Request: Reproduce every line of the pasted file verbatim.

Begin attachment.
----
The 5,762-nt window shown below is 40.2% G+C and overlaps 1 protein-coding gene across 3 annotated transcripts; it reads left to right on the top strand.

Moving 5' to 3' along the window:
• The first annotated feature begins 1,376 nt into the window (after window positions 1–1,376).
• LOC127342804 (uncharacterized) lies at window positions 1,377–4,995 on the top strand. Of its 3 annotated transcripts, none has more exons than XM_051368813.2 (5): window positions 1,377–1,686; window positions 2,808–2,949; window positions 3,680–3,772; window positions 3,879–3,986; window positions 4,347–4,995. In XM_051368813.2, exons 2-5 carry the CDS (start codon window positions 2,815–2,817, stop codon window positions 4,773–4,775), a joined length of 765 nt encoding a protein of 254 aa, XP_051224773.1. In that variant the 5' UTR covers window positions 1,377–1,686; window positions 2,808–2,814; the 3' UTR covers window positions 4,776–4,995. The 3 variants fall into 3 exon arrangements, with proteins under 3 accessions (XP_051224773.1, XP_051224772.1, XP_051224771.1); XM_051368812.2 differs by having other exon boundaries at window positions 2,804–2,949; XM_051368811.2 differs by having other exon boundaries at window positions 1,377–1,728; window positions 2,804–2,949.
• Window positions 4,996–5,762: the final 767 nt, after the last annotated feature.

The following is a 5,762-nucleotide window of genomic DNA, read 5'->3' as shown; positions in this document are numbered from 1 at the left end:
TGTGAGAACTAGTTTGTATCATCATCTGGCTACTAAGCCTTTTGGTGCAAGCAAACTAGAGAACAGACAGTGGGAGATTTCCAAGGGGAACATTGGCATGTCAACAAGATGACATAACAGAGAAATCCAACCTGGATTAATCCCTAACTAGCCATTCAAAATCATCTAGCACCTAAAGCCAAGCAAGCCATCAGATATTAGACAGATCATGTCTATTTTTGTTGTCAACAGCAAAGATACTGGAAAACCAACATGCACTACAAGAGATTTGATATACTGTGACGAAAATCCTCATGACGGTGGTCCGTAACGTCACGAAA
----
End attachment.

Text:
The 5,762-nt window shown below is 40.2% G+C and overlaps 1 protein-coding gene across 3 annotated transcripts; it reads left to right on the top strand.

Moving 5' to 3' along the window:
• The first annotated feature begins 1,376 nt into the window (after window positions 1–1,376).
• LOC127342804 (uncharacterized) lies at window positions 1,377–4,995 on the top strand. Of its 3 annotated transcripts, none has more exons than XM_051368813.2 (5): window positions 1,377–1,686; window positions 2,808–2,949; window positions 3,680–3,772; window positions 3,879–3,986; window positions 4,347–4,995. In XM_051368813.2, exons 2-5 carry the CDS (start codon window positions 2,815–2,817, stop codon window positions 4,773–4,775), a joined length of 765 nt encoding a protein of 254 aa, XP_051224773.1. In that variant the 5' UTR covers window positions 1,377–1,686; window positions 2,808–2,814; the 3' UTR covers window positions 4,776–4,995. The 3 variants fall into 3 exon arrangements, with proteins under 3 accessions (XP_051224773.1, XP_051224772.1, XP_051224771.1); XM_051368812.2 differs by having other exon boundaries at window positions 2,804–2,949; XM_051368811.2 differs by having other exon boundaries at window positions 1,377–1,728; window positions 2,804–2,949.
• Window positions 4,996–5,762: the final 767 nt, after the last annotated feature.

The following is a 5,762-nucleotide window of genomic DNA, read 5'->3' as shown; positions in this document are numbered from 1 at the left end:
TGTGAGAACTAGTTTGTATCATCATCTGGCTACTAAGCCTTTTGGTGCAAGCAAACTAGAGAACAGACAGTGGGAGATTTCCAAGGGGAACATTGGCATGTCAACAAGATGACATAACAGAGAAATCCAACCTGGATTAATCCCTAACTAGCCATTCAAAATCATCTAGCACCTAAAGCCAAGCAAGCCATCAGATATTAGACAGATCATGTCTATTTTTGTTGTCAACAGCAAAGATACTGGAAAACCAACATGCACTACAAGAGATTTGATATACTGTGACGAAAATCCTCATGACGGTGGTCCGTAACGTCACGAAA